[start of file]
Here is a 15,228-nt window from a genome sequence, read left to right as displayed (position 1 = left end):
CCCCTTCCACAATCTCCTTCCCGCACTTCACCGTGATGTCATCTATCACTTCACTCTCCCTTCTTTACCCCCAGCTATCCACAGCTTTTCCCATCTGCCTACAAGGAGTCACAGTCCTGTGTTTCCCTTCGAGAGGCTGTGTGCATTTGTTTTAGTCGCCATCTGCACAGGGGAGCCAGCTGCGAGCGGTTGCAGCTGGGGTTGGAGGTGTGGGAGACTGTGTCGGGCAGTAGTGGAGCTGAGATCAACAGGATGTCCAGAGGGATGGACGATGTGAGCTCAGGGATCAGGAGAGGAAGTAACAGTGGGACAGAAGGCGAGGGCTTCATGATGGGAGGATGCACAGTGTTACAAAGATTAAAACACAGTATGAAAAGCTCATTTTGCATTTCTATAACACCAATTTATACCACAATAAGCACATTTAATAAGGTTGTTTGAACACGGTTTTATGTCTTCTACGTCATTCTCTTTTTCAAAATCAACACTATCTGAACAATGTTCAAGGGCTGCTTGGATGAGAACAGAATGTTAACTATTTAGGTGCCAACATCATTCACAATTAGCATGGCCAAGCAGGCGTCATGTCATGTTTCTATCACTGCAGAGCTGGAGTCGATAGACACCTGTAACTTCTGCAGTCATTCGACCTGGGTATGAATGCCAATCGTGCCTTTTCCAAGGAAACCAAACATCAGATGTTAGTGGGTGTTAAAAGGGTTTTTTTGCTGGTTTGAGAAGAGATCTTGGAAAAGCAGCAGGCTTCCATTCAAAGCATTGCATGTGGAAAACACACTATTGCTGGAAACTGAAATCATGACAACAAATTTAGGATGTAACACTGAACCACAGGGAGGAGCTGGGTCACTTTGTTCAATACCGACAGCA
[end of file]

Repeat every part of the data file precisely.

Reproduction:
Here is a 15,228-nt window from a genome sequence, read left to right as displayed (position 1 = left end):
CCCCTTCCACAATCTCCTTCCCGCACTTCACCGTGATGTCATCTATCACTTCACTCTCCCTTCTTTACCCCCAGCTATCCACAGCTTTTCCCATCTGCCTACAAGGAGTCACAGTCCTGTGTTTCCCTTCGAGAGGCTGTGTGCATTTGTTTTAGTCGCCATCTGCACAGGGGAGCCAGCTGCGAGCGGTTGCAGCTGGGGTTGGAGGTGTGGGAGACTGTGTCGGGCAGTAGTGGAGCTGAGATCAACAGGATGTCCAGAGGGATGGACGATGTGAGCTCAGGGATCAGGAGAGGAAGTAACAGTGGGACAGAAGGCGAGGGCTTCATGATGGGAGGATGCACAGTGTTACAAAGATTAAAACACAGTATGAAAAGCTCATTTTGCATTTCTATAACACCAATTTATACCACAATAAGCACATTTAATAAGGTTGTTTGAACACGGTTTTATGTCTTCTACGTCATTCTCTTTTTCAAAATCAACACTATCTGAACAATGTTCAAGGGCTGCTTGGATGAGAACAGAATGTTAACTATTTAGGTGCCAACATCATTCACAATTAGCATGGCCAAGCAGGCGTCATGTCATGTTTCTATCACTGCAGAGCTGGAGTCGATAGACACCTGTAACTTCTGCAGTCATTCGACCTGGGTATGAATGCCAATCGTGCCTTTTCCAAGGAAACCAAACATCAGATGTTAGTGGGTGTTAAAAGGGTTTTTTTGCTGGTTTGAGAAGAGATCTTGGAAAAGCAGCAGGCTTCCATTCAAAGCATTGCATGTGGAAAACACACTATTGCTGGAAACTGAAATCATGACAACAAATTTAGGATGTAACACTGAACCACAGGGAGGAGCTGGGTCACTTTGTTCAATACCGACAGCA